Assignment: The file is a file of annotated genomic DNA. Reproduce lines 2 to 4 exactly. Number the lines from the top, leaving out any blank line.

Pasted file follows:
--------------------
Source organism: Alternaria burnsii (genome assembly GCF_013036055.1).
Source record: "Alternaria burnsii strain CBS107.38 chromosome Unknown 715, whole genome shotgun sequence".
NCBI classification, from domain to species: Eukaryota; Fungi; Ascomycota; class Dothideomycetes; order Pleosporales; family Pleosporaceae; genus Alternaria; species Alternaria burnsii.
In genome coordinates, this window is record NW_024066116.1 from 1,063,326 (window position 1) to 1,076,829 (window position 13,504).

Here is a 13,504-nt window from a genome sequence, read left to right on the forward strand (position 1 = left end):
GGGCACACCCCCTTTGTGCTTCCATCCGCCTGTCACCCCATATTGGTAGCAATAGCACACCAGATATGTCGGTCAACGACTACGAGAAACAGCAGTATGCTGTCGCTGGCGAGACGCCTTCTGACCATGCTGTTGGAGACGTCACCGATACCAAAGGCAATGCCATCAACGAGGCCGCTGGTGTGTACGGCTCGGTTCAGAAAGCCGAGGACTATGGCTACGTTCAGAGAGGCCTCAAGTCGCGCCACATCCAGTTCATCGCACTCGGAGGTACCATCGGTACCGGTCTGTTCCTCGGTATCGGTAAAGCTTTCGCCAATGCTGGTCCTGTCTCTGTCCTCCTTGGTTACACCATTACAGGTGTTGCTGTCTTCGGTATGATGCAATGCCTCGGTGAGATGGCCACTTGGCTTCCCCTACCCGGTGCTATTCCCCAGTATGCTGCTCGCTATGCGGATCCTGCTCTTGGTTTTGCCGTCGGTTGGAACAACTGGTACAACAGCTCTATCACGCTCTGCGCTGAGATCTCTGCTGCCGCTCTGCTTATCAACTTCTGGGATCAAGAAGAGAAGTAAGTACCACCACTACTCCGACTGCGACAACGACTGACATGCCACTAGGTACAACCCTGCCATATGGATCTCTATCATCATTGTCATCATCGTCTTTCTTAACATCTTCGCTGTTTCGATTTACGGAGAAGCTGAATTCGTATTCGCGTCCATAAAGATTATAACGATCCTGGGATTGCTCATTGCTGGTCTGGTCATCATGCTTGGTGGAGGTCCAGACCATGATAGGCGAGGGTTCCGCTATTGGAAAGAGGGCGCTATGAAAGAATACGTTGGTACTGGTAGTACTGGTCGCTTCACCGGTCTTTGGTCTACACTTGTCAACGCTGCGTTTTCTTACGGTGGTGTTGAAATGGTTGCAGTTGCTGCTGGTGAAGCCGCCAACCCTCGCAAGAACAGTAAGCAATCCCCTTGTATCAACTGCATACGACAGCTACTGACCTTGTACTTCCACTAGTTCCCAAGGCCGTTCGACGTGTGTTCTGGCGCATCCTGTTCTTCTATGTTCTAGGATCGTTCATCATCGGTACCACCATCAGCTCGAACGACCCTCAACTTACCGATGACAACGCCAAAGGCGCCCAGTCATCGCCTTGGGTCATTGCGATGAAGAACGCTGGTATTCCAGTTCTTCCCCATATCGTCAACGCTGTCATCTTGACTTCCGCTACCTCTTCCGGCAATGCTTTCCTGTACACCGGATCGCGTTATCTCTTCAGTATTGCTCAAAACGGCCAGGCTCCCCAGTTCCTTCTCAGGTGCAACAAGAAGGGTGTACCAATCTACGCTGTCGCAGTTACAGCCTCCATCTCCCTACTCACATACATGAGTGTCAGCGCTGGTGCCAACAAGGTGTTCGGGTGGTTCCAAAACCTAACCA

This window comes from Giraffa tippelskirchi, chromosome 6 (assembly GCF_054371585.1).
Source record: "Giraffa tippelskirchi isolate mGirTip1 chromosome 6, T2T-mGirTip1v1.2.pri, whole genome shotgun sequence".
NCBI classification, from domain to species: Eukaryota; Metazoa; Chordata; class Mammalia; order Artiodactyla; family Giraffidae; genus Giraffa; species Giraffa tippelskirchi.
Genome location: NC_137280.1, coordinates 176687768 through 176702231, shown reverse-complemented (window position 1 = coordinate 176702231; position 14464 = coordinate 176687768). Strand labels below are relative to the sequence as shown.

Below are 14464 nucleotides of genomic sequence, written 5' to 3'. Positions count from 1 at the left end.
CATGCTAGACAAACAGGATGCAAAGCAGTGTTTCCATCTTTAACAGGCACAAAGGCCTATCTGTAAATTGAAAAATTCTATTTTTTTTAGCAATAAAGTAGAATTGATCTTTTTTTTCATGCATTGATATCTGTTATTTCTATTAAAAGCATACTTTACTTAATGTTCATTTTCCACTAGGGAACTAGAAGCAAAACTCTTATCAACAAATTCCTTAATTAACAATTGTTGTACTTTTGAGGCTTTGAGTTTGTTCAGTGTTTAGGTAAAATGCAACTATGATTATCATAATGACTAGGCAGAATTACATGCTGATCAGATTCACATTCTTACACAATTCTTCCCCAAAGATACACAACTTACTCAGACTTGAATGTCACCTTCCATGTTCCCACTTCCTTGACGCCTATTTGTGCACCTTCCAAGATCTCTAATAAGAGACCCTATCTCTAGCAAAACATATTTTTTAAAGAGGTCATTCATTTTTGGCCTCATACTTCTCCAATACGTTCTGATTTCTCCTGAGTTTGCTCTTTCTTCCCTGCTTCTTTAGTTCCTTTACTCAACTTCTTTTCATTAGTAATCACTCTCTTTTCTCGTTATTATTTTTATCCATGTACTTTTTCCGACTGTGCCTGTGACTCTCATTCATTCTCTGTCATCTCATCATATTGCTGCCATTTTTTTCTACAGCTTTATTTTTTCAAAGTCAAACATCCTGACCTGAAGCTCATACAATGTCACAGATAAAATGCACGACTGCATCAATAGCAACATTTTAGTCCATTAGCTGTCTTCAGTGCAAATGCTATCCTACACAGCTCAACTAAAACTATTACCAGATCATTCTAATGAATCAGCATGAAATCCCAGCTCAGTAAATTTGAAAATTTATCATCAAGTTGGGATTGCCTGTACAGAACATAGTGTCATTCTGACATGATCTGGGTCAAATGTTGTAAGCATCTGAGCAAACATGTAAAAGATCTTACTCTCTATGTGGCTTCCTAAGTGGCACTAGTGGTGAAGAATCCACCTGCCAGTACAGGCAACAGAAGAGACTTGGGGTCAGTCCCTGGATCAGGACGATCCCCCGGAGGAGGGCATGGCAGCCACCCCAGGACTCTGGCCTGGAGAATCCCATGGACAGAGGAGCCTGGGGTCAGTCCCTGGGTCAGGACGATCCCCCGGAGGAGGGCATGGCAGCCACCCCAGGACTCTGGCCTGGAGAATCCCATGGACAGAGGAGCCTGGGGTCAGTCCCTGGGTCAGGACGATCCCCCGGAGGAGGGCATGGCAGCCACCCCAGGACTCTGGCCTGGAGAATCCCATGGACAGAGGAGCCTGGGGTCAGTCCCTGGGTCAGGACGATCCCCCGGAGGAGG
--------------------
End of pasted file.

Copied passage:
Source record: "Alternaria burnsii strain CBS107.38 chromosome Unknown 715, whole genome shotgun sequence".
NCBI classification, from domain to species: Eukaryota; Fungi; Ascomycota; class Dothideomycetes; order Pleosporales; family Pleosporaceae; genus Alternaria; species Alternaria burnsii.
In genome coordinates, this window is record NW_024066116.1 from 1,063,326 (window position 1) to 1,076,829 (window position 13,504).